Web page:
July Provision

The current very hot weather is welcome in some ways. Heat is very beneficial for many adult butterflies although you might not think so from the way they disappear when it is very hot. They retreat to cover during extreme heat to avoid overheating and death.  Drought (15 days with a combined total of <0·02 mm of rain with each day on top of this being counted as an extra day of drought) which can occur during prolonged extreme heat in Ireland is beneficial for the butterfly eggs of some species but not for adult butterflies and not for the larval stage of multi-brooded species during their second larval stage. However, drought is not regarded as having a very significant impact on butterfly species although butterflies may be more sensitive to more extreme drought conditions than those defined above.  However useful heat may be in summer, extreme heat in winter has proved harmful to some species.

A study by McDermott Long et al. 2017  that looked at the effect of extreme climate events concluded that butterflies could potentially benefit from increasing temperatures in the UK (and Ireland) in the future, but warmer and wetter winters and increases in severe weather events that have also been predicted (Defra 2009; Jenkins et al. 2009) could be detrimental to the survival of many of its butterfly species, and further research is needed regarding the balance of importance that these variables could have and whether the benefits of warmer summers will be outweighed by the harmful winter effects. Based on the results of this study, future conservation efforts hoping to mitigate against extreme climate events in the future should focus their efforts on the adult and overwintering life stages of our butterflies.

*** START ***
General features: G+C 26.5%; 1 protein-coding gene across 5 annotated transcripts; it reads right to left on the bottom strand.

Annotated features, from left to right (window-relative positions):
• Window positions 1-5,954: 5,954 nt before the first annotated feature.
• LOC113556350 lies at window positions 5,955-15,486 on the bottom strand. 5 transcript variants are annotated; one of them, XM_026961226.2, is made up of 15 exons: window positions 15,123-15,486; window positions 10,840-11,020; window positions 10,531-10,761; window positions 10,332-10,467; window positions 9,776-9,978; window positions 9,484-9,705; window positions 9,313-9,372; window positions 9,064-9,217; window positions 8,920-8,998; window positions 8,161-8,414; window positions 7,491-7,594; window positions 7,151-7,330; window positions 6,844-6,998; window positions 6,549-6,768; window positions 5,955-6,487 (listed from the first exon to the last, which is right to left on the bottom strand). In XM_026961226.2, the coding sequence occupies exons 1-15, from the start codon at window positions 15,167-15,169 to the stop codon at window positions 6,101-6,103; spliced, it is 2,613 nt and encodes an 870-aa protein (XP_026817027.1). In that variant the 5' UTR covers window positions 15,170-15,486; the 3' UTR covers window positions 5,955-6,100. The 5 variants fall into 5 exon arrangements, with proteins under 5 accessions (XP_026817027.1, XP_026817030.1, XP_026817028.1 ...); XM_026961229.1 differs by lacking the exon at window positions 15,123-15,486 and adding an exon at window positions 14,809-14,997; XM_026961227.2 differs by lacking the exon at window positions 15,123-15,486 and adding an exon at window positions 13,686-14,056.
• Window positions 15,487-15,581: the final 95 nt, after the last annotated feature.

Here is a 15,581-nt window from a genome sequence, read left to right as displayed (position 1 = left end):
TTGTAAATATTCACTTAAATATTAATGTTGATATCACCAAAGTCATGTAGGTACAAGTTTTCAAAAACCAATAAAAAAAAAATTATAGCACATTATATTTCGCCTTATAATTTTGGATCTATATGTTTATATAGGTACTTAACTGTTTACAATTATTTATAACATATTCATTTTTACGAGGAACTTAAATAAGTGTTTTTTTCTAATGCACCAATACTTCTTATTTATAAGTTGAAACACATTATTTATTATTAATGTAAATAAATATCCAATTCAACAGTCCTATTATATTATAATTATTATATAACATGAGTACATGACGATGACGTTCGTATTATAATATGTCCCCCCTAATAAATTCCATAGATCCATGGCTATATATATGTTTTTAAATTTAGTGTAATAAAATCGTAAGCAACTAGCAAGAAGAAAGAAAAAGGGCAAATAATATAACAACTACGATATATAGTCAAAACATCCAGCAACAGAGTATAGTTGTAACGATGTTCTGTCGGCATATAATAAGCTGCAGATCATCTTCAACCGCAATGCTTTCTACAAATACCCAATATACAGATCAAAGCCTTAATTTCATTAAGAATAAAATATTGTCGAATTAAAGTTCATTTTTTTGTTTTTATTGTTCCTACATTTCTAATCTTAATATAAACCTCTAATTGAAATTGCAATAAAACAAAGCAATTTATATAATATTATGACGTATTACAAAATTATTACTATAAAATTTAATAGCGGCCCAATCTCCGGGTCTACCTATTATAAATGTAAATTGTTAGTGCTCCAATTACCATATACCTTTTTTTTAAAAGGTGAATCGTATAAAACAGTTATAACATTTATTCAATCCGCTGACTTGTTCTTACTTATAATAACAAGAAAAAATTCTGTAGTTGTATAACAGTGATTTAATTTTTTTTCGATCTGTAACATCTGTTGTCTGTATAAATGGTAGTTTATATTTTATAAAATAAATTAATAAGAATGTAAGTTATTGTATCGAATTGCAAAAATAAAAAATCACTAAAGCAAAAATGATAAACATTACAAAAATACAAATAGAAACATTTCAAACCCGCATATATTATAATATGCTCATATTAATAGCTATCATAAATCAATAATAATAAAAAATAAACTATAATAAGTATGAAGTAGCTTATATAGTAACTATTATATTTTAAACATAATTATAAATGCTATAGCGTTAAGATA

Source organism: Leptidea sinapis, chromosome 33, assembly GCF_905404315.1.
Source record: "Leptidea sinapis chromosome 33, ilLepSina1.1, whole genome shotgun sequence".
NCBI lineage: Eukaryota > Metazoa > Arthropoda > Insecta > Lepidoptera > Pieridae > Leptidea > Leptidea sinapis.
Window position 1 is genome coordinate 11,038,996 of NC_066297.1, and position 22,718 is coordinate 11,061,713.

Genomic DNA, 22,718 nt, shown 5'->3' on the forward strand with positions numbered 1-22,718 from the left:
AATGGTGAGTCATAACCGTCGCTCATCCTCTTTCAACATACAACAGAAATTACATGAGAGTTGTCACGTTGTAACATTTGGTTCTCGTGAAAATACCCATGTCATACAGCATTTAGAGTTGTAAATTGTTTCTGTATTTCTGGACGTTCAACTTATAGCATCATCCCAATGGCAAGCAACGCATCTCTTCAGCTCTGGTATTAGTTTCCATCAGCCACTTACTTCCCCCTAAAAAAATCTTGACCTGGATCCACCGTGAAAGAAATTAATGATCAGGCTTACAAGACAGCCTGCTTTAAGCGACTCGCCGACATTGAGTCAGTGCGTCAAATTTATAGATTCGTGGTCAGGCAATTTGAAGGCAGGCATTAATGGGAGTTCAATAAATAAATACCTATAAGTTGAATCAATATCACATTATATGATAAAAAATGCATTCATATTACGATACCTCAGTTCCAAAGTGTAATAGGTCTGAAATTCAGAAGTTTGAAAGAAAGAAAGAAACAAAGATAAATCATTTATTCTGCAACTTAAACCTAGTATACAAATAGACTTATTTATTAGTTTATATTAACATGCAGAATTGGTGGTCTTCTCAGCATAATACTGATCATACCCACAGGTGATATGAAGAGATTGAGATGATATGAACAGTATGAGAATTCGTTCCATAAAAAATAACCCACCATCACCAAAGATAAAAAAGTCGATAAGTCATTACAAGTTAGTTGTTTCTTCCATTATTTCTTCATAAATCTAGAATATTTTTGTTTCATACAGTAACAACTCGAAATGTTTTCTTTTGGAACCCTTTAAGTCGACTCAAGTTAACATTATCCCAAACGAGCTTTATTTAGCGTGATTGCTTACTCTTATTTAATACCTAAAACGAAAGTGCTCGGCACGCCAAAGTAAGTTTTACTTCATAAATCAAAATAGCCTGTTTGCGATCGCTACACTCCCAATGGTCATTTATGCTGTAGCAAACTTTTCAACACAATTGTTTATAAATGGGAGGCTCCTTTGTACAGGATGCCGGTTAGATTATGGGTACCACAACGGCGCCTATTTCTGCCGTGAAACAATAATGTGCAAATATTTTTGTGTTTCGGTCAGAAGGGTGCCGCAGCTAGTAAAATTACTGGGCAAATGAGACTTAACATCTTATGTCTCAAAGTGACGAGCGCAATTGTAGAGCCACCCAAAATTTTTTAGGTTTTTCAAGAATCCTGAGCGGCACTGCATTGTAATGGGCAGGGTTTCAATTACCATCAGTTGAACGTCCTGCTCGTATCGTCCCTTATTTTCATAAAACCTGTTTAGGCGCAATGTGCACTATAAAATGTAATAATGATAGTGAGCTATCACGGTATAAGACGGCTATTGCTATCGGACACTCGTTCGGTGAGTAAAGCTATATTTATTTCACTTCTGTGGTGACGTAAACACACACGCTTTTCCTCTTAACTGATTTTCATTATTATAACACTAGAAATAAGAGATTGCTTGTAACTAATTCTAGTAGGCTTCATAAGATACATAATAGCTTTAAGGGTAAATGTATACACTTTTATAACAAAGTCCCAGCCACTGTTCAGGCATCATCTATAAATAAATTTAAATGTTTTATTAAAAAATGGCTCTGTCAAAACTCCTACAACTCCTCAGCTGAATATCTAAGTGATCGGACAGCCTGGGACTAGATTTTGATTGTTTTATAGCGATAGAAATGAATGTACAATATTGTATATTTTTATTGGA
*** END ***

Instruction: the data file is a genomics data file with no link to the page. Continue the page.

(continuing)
The best way to do this is to ensure that habitats are protected on a landscape scale and this requires very significant changes to the way we live. These changes will impact society, not just on farmers. But change is needed to protect our survival and the survival of our wildlife and habitats.

Changes are being proposed at EU level later in 2021 to address biodiversity loss and climate change and climate change impacts. This includes the EU’s Biodiversity strategy for 2030 (EU Biodiversity Strategy for 2030.pdf), which plans to enlarge existing Natura 2000 areas, with strict protection for areas of very high biodiversity and climate value and the EU aims to restore degraded ecosystems by 2030 and manage them sustainably, addressing the key drivers of biodiversity loss.